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Economic Regulation and Its ReformWhat Have We Learned?$
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Nancy L. Rose

Print publication date: 2014

Print ISBN-13: 9780226138022

Published to Chicago Scholarship Online: January 2015

DOI: 10.7208/chicago/9780226138169.001.0001

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Antitrust and Regulation

Antitrust and Regulation

(p.25) 1 Antitrust and Regulation
Economic Regulation and Its Reform

Nancy L. Rose

University of Chicago Press

Since the passage of the Interstate Commerce Act (1897) and the Sherman Act (1890), regulation and antitrust (competition policy) have operated as competing mechanisms to control competition. Regulation produced cross-subsidies and favors to special interests, but specified prices and rules of mandatory dealing. Antitrust promoted competition without favoring special interests, but could not formulate rules for particular industries. Antitrust and regulation can be viewed as complements, where policymakers assign control of competition to courts or regulatory agencies based on their relative strengths. Antitrust may act as a constraint on what regulators can do. Controlling competition is a particular challenge in network industries, where mediating “vertical” interactions across firms, particularly for “bottleneck,” or essential facilities, is important. This chapter uses a game theoretic framework of political bargaining and the historical record of antitrust and regulation across several regulated industries to explore positive and normative rationales for choosing between these policy instruments. It highlights the conditions under which competition policy and regulation may be complements rather than substitutes in the policy arsenal. The chapter argues that the deregulation movement reflected the relative competencies of antitrust and regulation, and describes the emergence of antitrust as the primary policy tool to control competition.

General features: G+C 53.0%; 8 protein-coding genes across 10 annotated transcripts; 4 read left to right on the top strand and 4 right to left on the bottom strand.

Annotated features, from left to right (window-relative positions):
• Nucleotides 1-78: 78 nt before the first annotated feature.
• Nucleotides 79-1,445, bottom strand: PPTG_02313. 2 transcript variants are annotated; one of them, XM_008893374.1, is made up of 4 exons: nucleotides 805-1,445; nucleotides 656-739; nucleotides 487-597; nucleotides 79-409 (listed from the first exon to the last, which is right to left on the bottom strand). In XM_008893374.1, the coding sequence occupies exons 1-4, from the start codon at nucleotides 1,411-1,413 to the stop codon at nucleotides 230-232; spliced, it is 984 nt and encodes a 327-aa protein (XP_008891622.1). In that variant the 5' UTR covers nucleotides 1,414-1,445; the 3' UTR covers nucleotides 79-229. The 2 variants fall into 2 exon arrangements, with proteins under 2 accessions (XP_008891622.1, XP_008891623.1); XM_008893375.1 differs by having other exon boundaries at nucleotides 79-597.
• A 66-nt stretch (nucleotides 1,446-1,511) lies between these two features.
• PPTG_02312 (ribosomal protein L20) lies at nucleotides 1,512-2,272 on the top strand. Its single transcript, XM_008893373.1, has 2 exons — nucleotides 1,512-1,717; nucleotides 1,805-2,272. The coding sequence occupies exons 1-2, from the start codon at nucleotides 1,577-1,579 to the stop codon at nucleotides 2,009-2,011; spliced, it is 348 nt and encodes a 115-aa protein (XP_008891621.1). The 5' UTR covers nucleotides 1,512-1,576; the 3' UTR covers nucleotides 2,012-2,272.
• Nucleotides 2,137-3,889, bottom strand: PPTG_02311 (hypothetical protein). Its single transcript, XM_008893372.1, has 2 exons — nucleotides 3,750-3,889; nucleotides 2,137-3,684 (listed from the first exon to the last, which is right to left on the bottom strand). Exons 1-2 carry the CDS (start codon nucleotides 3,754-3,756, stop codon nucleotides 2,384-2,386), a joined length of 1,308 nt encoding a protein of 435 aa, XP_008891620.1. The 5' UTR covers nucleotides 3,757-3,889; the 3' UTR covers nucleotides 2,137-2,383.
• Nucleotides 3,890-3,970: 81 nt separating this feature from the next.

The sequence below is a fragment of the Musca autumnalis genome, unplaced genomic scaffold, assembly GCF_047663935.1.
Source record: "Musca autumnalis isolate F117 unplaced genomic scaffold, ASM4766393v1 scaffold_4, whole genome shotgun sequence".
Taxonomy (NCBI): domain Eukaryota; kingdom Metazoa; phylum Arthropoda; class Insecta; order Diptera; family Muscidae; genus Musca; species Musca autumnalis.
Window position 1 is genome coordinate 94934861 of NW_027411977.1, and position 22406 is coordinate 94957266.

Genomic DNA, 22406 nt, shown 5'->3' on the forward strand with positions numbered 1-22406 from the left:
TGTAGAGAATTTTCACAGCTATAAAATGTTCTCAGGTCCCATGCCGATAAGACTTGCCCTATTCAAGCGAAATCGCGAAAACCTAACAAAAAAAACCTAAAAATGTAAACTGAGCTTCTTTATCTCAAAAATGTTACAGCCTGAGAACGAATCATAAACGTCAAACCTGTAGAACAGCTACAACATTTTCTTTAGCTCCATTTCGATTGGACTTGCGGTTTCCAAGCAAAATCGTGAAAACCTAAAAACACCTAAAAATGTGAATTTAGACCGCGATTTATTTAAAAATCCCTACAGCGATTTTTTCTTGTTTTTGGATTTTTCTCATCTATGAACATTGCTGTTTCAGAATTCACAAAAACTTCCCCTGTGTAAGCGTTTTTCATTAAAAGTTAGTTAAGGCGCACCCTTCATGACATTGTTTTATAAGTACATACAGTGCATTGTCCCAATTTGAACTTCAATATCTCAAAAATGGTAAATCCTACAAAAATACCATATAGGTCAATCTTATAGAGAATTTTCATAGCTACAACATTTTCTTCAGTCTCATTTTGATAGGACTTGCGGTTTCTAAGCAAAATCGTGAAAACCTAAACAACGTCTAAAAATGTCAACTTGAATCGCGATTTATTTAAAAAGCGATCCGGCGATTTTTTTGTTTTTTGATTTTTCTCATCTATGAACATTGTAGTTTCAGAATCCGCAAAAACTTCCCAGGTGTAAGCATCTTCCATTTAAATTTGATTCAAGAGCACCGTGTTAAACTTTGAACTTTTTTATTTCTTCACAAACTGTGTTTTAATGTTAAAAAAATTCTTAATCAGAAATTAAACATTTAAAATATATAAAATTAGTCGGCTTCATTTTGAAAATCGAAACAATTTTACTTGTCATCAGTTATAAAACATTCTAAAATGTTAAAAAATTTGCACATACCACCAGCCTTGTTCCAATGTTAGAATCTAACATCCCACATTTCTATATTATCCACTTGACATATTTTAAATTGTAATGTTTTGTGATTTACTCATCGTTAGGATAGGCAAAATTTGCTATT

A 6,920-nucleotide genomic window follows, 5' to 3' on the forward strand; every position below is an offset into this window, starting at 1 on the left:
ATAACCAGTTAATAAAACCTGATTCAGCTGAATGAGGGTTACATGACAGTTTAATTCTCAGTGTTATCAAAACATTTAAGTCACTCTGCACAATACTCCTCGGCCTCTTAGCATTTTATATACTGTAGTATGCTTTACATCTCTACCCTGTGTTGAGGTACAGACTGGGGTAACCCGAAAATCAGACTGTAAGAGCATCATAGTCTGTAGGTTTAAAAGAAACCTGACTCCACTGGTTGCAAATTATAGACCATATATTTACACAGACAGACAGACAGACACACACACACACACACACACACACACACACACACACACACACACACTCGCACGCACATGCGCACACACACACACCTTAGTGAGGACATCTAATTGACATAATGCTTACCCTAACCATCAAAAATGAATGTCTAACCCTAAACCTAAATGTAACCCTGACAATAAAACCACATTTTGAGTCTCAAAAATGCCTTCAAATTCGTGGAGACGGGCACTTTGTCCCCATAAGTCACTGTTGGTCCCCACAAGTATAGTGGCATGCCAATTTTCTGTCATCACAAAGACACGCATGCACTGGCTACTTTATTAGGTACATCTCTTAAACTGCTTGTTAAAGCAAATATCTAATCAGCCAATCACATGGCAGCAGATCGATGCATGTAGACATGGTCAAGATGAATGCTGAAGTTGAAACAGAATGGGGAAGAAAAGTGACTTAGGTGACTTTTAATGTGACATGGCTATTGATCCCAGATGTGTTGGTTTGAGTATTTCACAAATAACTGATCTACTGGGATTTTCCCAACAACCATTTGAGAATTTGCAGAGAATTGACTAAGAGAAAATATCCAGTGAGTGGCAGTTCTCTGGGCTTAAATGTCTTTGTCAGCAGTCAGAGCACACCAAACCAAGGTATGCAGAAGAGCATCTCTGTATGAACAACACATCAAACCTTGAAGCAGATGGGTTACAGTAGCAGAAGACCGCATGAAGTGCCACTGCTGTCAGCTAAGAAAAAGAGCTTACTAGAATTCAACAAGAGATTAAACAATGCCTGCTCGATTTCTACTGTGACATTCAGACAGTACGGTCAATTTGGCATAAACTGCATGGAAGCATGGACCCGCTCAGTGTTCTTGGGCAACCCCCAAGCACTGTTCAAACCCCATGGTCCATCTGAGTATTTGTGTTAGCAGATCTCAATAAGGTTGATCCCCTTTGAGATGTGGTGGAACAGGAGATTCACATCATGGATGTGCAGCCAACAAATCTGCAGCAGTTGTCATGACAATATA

Keywords:   antitrust, competition policy, regulation, deregulation, industrial organization, political economy, capture

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